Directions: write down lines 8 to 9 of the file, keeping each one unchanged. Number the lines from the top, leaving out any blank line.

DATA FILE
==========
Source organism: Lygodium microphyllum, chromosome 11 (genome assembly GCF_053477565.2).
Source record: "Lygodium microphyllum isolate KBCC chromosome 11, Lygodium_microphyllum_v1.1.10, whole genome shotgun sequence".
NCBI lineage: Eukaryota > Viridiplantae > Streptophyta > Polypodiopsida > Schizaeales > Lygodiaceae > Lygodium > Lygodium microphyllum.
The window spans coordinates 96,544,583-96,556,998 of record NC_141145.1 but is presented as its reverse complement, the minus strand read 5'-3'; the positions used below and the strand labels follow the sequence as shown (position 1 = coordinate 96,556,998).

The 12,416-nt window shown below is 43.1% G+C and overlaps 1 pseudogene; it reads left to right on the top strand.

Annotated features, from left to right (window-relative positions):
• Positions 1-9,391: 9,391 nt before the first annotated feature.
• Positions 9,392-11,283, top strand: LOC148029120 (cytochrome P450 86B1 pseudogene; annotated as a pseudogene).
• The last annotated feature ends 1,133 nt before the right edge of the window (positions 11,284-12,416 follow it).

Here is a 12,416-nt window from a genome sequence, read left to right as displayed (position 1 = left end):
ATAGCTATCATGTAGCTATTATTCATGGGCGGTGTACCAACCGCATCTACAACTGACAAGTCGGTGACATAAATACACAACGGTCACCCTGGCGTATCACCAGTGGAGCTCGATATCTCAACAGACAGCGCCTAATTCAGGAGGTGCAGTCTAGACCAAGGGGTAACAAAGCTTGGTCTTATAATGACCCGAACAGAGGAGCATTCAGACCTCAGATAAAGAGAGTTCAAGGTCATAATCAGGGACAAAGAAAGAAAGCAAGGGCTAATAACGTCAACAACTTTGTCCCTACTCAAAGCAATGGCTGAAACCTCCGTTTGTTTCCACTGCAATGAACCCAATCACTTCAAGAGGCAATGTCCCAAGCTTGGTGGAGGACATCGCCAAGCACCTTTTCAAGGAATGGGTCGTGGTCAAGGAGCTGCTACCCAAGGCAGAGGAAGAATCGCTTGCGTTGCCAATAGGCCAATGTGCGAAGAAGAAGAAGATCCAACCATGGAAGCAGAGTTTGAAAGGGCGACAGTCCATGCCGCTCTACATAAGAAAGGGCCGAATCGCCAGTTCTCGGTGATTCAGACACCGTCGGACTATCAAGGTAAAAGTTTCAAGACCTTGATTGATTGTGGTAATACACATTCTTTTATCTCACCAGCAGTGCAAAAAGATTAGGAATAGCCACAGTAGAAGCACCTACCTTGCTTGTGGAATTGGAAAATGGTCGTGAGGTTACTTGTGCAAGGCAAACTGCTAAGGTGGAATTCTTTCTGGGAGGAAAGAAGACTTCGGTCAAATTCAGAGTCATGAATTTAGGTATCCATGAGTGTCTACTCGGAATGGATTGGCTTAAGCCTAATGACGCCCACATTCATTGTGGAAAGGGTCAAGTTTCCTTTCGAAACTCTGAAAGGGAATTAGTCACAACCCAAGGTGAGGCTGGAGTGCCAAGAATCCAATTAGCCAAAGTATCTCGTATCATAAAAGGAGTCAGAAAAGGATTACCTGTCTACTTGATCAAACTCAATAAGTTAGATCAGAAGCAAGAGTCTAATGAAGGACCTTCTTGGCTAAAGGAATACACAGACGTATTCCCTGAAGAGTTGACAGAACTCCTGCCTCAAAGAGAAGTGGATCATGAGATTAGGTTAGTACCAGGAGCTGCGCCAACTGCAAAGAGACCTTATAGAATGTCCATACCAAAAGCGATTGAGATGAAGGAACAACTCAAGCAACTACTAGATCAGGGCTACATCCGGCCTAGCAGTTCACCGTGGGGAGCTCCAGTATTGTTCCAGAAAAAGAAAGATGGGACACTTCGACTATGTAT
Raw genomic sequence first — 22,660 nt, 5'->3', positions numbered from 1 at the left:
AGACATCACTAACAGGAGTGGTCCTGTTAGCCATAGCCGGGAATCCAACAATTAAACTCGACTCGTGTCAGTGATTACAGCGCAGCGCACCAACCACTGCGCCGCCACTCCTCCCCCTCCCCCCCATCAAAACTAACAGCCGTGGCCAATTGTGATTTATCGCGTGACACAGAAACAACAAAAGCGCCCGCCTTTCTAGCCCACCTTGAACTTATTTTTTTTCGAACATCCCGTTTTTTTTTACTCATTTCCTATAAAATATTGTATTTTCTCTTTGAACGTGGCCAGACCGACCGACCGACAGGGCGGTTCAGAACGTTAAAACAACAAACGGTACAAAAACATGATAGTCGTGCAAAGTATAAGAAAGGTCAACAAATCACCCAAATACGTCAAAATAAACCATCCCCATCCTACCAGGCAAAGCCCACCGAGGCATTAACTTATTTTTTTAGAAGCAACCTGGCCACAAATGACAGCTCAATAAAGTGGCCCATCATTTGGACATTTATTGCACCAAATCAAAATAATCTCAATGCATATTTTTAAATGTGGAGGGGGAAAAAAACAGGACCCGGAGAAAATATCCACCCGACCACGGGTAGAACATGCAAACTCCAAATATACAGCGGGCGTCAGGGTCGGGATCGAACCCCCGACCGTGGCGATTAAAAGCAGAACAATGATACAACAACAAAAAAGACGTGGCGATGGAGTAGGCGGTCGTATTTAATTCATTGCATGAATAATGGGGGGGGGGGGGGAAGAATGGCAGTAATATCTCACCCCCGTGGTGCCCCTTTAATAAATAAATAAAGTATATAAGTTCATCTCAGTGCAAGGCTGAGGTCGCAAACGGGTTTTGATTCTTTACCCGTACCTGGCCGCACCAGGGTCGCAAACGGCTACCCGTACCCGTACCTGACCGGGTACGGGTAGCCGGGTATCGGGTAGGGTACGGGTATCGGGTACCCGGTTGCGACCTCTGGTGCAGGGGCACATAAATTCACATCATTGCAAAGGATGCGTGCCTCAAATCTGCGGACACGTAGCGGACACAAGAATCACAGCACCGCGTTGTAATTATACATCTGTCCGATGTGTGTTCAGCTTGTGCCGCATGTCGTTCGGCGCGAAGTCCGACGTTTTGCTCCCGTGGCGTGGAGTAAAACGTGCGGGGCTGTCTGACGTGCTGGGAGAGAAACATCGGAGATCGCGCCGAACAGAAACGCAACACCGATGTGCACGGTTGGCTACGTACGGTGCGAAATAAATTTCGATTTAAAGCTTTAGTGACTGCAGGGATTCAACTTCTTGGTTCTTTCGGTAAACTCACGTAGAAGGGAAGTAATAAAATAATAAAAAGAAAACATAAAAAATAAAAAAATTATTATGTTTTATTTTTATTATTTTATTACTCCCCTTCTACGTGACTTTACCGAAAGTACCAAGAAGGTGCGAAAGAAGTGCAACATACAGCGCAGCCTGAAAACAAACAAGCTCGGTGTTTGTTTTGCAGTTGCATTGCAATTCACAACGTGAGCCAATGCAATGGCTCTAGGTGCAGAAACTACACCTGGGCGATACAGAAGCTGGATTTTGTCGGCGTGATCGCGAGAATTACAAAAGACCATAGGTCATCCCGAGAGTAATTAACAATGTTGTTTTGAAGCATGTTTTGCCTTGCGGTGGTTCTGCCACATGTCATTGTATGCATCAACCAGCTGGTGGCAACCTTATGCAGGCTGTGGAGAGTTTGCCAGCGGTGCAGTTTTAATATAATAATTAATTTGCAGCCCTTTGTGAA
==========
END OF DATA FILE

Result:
• Positions 9,392-11,283, top strand: LOC148029120 (cytochrome P450 86B1 pseudogene; annotated as a pseudogene).
• The last annotated feature ends 1,133 nt before the right edge of the window (positions 11,284-12,416 follow it).